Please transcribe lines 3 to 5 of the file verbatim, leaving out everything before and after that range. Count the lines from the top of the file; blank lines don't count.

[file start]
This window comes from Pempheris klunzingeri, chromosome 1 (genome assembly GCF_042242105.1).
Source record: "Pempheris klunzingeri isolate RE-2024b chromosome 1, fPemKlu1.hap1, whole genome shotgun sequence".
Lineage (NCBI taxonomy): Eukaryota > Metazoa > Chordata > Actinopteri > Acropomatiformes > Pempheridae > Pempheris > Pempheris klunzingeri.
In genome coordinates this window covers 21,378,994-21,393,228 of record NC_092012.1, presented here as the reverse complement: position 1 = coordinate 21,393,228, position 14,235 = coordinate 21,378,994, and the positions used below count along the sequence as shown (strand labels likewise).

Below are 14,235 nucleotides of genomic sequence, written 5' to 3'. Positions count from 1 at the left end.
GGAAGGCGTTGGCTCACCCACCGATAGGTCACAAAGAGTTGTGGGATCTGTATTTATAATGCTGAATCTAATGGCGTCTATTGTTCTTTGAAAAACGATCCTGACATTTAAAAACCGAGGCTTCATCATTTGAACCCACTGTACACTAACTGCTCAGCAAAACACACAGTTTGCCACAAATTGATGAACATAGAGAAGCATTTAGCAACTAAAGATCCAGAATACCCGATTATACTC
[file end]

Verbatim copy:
Lineage (NCBI taxonomy): Eukaryota > Metazoa > Chordata > Actinopteri > Acropomatiformes > Pempheridae > Pempheris > Pempheris klunzingeri.
In genome coordinates this window covers 21,378,994-21,393,228 of record NC_092012.1, presented here as the reverse complement: position 1 = coordinate 21,393,228, position 14,235 = coordinate 21,378,994, and the positions used below count along the sequence as shown (strand labels likewise).

Below are 14,235 nucleotides of genomic sequence, written 5' to 3'. Positions count from 1 at the left end.